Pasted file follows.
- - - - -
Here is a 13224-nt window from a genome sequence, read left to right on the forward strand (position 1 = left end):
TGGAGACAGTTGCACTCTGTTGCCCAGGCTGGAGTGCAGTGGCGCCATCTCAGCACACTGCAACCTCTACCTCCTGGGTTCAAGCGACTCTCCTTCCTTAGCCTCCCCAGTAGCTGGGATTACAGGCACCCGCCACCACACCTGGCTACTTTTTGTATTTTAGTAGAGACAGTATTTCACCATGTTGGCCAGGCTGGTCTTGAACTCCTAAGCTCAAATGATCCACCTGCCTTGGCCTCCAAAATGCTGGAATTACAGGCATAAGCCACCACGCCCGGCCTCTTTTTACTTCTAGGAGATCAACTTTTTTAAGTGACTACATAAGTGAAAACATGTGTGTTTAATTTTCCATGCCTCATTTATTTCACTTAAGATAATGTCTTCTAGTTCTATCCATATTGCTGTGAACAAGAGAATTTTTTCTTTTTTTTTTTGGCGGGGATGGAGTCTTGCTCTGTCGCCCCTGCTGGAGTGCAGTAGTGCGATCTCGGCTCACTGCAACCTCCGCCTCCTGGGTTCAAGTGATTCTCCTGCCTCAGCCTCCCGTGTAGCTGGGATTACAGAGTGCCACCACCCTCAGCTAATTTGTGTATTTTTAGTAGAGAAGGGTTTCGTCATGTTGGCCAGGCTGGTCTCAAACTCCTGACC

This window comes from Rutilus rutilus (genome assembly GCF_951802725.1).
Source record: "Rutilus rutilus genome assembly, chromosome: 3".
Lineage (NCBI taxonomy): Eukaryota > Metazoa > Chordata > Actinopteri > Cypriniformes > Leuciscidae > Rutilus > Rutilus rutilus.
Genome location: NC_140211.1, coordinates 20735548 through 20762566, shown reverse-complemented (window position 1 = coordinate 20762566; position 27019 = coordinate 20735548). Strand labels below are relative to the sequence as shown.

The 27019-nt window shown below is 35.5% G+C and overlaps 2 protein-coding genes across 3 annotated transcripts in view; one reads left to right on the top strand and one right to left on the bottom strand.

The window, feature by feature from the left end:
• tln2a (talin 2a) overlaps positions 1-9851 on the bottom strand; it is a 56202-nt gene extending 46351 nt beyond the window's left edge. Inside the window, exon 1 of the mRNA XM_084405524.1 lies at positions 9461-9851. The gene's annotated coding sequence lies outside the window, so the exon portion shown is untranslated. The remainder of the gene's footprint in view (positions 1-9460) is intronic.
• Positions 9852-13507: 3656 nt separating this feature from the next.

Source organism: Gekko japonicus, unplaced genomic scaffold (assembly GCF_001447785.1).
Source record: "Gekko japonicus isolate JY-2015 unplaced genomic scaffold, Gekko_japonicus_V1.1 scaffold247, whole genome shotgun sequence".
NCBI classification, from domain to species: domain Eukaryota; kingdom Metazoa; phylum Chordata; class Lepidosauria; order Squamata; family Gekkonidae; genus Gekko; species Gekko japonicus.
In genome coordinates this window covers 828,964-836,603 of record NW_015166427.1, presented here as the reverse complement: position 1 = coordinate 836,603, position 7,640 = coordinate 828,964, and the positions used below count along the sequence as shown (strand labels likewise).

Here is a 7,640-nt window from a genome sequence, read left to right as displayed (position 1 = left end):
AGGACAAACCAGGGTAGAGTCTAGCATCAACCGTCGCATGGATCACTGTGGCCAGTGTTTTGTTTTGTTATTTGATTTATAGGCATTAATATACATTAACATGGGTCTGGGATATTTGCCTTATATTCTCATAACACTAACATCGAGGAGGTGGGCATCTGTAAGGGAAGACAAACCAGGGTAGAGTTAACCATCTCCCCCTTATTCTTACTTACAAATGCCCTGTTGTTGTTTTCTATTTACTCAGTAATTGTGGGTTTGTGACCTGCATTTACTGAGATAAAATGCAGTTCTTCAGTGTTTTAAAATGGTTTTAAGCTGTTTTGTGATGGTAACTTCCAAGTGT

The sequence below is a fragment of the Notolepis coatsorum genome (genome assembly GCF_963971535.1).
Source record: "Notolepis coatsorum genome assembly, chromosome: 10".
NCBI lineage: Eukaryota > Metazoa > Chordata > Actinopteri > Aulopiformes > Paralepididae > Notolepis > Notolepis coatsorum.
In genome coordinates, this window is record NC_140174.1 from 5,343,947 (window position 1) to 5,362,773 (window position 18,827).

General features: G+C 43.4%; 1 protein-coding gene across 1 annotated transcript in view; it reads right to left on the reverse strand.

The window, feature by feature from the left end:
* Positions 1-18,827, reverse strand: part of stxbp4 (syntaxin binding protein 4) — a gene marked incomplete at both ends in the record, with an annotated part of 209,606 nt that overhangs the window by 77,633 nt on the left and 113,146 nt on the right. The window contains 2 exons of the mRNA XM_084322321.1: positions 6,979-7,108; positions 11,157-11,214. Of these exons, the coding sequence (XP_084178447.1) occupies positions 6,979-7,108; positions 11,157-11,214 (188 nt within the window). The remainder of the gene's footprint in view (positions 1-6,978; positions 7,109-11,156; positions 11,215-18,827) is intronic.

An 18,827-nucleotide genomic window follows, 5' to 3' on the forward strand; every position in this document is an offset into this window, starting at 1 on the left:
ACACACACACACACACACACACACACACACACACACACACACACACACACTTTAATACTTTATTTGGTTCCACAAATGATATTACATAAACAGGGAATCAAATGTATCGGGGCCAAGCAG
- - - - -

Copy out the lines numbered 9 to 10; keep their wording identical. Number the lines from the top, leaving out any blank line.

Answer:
• tln2a (talin 2a) overlaps positions 1-9851 on the bottom strand; it is a 56202-nt gene extending 46351 nt beyond the window's left edge. Inside the window, exon 1 of the mRNA XM_084405524.1 lies at positions 9461-9851. The gene's annotated coding sequence lies outside the window, so the exon portion shown is untranslated. The remainder of the gene's footprint in view (positions 1-9460) is intronic.
• Positions 9852-13507: 3656 nt separating this feature from the next.